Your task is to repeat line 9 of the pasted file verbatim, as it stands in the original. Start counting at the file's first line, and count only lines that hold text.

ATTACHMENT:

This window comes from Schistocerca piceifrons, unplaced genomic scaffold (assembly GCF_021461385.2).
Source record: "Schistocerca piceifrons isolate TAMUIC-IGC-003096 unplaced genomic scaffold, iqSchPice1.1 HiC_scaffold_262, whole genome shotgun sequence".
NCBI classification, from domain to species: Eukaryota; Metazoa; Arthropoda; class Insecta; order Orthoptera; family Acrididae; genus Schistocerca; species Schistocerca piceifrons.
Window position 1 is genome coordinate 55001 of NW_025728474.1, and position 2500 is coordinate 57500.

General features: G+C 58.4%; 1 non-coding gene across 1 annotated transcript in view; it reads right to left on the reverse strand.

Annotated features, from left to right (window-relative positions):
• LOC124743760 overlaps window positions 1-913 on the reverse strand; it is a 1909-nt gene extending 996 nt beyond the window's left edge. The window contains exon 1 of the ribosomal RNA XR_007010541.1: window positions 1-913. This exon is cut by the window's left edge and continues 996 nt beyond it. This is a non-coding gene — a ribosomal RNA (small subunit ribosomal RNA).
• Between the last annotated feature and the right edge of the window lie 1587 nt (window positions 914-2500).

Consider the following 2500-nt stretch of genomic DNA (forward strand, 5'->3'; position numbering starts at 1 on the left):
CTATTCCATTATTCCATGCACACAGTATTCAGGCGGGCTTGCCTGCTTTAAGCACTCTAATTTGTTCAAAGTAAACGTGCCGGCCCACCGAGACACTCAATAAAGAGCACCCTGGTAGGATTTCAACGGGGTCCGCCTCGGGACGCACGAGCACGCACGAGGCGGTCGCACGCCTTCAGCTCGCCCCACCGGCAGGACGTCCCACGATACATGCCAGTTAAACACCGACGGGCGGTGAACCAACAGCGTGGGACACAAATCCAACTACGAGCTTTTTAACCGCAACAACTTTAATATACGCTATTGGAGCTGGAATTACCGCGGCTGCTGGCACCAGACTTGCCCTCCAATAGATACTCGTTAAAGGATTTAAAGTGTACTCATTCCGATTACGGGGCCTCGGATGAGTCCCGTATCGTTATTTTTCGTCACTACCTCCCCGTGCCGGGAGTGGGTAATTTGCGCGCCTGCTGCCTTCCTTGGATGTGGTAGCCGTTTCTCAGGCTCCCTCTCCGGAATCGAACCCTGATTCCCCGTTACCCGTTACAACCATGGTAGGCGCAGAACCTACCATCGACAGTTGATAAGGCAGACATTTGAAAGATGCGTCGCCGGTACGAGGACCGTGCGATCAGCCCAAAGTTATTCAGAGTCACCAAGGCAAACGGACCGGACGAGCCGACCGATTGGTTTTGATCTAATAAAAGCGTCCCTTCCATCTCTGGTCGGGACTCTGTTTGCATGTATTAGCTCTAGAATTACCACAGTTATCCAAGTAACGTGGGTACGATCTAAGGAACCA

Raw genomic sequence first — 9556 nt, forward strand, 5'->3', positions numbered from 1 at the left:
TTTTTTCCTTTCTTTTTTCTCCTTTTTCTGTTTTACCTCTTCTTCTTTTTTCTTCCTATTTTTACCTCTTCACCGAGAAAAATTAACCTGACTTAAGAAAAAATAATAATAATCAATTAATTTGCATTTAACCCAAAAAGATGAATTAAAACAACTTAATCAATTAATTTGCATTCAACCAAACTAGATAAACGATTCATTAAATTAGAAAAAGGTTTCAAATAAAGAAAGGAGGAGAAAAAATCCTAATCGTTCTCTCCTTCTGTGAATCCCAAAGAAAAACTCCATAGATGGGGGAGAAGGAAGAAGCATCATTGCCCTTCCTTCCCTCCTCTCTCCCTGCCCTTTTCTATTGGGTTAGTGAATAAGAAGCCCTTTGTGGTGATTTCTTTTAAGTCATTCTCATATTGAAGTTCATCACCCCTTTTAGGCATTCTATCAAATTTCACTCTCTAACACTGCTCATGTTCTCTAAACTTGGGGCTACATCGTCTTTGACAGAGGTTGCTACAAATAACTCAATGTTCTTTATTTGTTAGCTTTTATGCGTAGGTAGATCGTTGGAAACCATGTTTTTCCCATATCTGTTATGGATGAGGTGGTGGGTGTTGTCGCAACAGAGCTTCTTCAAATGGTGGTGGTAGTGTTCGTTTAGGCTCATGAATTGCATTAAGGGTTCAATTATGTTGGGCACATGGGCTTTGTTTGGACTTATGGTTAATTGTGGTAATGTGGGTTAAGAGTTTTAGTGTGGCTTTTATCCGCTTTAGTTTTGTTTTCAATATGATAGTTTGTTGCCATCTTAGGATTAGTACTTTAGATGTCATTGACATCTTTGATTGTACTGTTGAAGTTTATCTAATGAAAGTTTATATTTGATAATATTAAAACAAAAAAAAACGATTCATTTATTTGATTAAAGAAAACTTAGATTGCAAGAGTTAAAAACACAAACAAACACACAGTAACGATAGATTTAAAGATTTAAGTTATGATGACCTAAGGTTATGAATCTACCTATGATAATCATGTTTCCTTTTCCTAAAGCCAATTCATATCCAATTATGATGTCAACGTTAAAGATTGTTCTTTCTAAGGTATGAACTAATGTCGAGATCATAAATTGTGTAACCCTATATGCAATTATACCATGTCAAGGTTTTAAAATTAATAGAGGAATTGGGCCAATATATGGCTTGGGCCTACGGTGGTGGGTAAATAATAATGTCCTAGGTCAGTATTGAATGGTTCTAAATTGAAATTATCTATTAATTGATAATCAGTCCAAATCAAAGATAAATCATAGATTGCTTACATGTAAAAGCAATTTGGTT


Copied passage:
Consider the following 2500-nt stretch of genomic DNA (forward strand, 5'->3'; position numbering starts at 1 on the left):